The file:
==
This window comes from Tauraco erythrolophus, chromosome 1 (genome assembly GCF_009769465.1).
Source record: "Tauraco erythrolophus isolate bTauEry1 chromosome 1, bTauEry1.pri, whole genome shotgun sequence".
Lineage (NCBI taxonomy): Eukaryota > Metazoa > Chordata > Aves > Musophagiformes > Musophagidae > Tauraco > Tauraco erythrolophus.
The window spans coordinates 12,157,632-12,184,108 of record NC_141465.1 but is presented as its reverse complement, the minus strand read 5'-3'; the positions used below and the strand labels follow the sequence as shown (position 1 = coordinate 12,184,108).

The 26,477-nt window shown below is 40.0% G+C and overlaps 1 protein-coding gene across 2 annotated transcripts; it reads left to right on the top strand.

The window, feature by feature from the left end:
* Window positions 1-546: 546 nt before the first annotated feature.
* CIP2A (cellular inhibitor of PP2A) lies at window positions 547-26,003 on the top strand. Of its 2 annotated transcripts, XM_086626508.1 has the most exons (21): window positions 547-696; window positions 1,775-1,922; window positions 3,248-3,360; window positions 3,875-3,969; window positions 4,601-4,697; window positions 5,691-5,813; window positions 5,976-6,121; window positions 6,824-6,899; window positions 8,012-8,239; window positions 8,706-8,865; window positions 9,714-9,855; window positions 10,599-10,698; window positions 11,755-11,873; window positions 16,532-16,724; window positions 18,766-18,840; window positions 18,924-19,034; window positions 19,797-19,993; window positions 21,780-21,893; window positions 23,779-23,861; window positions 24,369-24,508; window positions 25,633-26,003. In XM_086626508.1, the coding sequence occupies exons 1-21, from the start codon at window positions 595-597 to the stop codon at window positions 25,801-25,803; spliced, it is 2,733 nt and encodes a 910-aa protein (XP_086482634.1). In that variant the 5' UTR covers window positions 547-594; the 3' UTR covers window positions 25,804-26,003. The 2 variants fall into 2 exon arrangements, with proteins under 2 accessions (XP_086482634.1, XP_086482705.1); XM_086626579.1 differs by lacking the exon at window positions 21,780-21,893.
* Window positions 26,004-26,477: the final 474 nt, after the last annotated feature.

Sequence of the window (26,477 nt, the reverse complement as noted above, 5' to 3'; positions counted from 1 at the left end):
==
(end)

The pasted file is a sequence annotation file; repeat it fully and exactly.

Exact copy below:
This window comes from Tauraco erythrolophus, chromosome 1 (genome assembly GCF_009769465.1).
Source record: "Tauraco erythrolophus isolate bTauEry1 chromosome 1, bTauEry1.pri, whole genome shotgun sequence".
Lineage (NCBI taxonomy): Eukaryota > Metazoa > Chordata > Aves > Musophagiformes > Musophagidae > Tauraco > Tauraco erythrolophus.
The window spans coordinates 12,157,632-12,184,108 of record NC_141465.1 but is presented as its reverse complement, the minus strand read 5'-3'; the positions used below and the strand labels follow the sequence as shown (position 1 = coordinate 12,184,108).

The 26,477-nt window shown below is 40.0% G+C and overlaps 1 protein-coding gene across 2 annotated transcripts; it reads left to right on the top strand.

The window, feature by feature from the left end:
* Window positions 1-546: 546 nt before the first annotated feature.
* CIP2A (cellular inhibitor of PP2A) lies at window positions 547-26,003 on the top strand. Of its 2 annotated transcripts, XM_086626508.1 has the most exons (21): window positions 547-696; window positions 1,775-1,922; window positions 3,248-3,360; window positions 3,875-3,969; window positions 4,601-4,697; window positions 5,691-5,813; window positions 5,976-6,121; window positions 6,824-6,899; window positions 8,012-8,239; window positions 8,706-8,865; window positions 9,714-9,855; window positions 10,599-10,698; window positions 11,755-11,873; window positions 16,532-16,724; window positions 18,766-18,840; window positions 18,924-19,034; window positions 19,797-19,993; window positions 21,780-21,893; window positions 23,779-23,861; window positions 24,369-24,508; window positions 25,633-26,003. In XM_086626508.1, the coding sequence occupies exons 1-21, from the start codon at window positions 595-597 to the stop codon at window positions 25,801-25,803; spliced, it is 2,733 nt and encodes a 910-aa protein (XP_086482634.1). In that variant the 5' UTR covers window positions 547-594; the 3' UTR covers window positions 25,804-26,003. The 2 variants fall into 2 exon arrangements, with proteins under 2 accessions (XP_086482634.1, XP_086482705.1); XM_086626579.1 differs by lacking the exon at window positions 21,780-21,893.
* Window positions 26,004-26,477: the final 474 nt, after the last annotated feature.

Sequence of the window (26,477 nt, the reverse complement as noted above, 5' to 3'; positions counted from 1 at the left end):